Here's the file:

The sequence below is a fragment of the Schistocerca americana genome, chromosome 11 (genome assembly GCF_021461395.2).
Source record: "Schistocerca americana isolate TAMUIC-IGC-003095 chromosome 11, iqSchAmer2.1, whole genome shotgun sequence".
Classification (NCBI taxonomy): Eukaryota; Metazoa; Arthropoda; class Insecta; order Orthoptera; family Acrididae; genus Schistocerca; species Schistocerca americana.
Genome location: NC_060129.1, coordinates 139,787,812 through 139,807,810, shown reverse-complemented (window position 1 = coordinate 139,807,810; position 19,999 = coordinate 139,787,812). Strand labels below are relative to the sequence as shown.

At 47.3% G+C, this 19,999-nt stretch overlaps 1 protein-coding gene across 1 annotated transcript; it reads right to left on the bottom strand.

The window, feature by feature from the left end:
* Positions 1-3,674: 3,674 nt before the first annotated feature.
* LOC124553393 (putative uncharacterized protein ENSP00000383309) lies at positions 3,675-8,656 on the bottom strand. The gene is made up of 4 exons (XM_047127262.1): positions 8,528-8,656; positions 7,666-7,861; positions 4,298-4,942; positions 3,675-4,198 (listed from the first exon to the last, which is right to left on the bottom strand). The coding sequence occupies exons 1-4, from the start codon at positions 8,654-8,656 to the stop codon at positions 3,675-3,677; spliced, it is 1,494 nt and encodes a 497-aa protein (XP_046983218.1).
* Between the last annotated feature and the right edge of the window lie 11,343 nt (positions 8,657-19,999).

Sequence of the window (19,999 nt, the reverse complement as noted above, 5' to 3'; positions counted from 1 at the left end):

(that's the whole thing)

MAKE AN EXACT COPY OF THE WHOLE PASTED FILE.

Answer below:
The sequence below is a fragment of the Schistocerca americana genome, chromosome 11 (genome assembly GCF_021461395.2).
Source record: "Schistocerca americana isolate TAMUIC-IGC-003095 chromosome 11, iqSchAmer2.1, whole genome shotgun sequence".
Classification (NCBI taxonomy): Eukaryota; Metazoa; Arthropoda; class Insecta; order Orthoptera; family Acrididae; genus Schistocerca; species Schistocerca americana.
Genome location: NC_060129.1, coordinates 139,787,812 through 139,807,810, shown reverse-complemented (window position 1 = coordinate 139,807,810; position 19,999 = coordinate 139,787,812). Strand labels below are relative to the sequence as shown.

At 47.3% G+C, this 19,999-nt stretch overlaps 1 protein-coding gene across 1 annotated transcript; it reads right to left on the bottom strand.

The window, feature by feature from the left end:
* Positions 1-3,674: 3,674 nt before the first annotated feature.
* LOC124553393 (putative uncharacterized protein ENSP00000383309) lies at positions 3,675-8,656 on the bottom strand. The gene is made up of 4 exons (XM_047127262.1): positions 8,528-8,656; positions 7,666-7,861; positions 4,298-4,942; positions 3,675-4,198 (listed from the first exon to the last, which is right to left on the bottom strand). The coding sequence occupies exons 1-4, from the start codon at positions 8,654-8,656 to the stop codon at positions 3,675-3,677; spliced, it is 1,494 nt and encodes a 497-aa protein (XP_046983218.1).
* Between the last annotated feature and the right edge of the window lie 11,343 nt (positions 8,657-19,999).

Sequence of the window (19,999 nt, the reverse complement as noted above, 5' to 3'; positions counted from 1 at the left end):